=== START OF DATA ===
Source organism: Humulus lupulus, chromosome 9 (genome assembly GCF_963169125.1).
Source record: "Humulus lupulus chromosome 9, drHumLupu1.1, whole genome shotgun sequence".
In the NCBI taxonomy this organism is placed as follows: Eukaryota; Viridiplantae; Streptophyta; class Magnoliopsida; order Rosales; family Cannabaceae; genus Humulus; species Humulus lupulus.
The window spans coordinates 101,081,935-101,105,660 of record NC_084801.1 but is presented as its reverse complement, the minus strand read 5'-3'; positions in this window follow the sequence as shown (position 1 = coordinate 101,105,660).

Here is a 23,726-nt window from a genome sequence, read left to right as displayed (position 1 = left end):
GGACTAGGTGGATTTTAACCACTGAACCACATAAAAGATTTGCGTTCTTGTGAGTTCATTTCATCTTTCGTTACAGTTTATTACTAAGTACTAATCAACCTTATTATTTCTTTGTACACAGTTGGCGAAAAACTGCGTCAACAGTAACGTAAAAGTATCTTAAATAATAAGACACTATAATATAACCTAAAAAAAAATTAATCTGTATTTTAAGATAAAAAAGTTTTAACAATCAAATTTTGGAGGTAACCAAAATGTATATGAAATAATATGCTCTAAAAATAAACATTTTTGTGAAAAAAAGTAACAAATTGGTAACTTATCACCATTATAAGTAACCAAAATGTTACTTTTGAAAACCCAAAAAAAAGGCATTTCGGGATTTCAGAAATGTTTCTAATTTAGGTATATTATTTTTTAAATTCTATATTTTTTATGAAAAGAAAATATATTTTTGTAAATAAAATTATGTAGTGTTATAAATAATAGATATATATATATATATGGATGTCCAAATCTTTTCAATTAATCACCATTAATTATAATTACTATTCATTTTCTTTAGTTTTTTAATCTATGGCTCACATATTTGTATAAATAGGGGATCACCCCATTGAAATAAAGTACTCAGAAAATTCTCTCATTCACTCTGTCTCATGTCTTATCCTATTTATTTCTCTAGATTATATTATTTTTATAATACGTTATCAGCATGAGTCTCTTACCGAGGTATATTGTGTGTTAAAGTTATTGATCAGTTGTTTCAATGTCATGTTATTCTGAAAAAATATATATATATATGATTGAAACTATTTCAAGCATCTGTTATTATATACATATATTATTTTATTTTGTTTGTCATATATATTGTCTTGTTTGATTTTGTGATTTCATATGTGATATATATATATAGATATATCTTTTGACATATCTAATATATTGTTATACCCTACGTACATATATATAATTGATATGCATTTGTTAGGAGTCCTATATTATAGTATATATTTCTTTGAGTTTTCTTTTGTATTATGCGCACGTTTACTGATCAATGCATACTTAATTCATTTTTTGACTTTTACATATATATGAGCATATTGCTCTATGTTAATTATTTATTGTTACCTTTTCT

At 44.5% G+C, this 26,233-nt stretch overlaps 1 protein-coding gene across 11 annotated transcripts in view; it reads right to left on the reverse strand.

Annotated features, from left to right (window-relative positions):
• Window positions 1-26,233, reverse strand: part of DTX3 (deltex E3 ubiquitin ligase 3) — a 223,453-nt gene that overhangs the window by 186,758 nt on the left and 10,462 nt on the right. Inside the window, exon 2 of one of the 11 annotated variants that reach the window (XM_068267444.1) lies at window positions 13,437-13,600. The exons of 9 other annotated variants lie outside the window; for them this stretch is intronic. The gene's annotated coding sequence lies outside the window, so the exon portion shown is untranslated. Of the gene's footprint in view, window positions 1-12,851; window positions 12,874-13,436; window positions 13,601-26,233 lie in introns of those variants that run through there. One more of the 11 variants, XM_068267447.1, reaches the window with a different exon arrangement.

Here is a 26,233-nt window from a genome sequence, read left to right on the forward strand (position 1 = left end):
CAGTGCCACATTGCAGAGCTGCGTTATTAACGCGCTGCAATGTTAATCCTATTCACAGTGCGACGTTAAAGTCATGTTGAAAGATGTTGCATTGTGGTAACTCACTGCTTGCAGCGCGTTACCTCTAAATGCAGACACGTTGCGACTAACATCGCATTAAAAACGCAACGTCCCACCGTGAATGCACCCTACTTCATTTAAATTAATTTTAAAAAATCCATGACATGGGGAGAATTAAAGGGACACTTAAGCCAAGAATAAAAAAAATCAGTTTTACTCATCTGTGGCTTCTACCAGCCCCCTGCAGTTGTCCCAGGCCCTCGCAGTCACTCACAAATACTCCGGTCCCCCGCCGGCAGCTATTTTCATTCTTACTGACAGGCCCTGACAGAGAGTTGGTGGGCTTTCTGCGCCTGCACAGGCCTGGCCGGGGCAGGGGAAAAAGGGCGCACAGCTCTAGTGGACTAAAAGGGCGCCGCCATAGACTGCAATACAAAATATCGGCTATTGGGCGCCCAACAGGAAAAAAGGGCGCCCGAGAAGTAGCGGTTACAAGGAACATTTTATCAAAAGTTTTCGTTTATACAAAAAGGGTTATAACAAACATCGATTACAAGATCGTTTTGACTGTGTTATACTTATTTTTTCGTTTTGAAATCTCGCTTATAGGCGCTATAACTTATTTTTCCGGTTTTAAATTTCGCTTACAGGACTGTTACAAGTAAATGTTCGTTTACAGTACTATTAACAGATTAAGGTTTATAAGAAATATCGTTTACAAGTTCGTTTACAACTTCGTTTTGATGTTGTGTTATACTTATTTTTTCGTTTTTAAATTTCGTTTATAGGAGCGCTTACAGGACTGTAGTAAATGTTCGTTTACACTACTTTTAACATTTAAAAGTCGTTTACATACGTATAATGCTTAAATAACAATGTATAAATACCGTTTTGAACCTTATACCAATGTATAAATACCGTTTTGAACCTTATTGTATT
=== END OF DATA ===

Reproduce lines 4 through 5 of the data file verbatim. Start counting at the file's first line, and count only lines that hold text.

The window spans coordinates 101,081,935-101,105,660 of record NC_084801.1 but is presented as its reverse complement, the minus strand read 5'-3'; positions in this window follow the sequence as shown (position 1 = coordinate 101,105,660).

Here is a 23,726-nt window from a genome sequence, read left to right as displayed (position 1 = left end):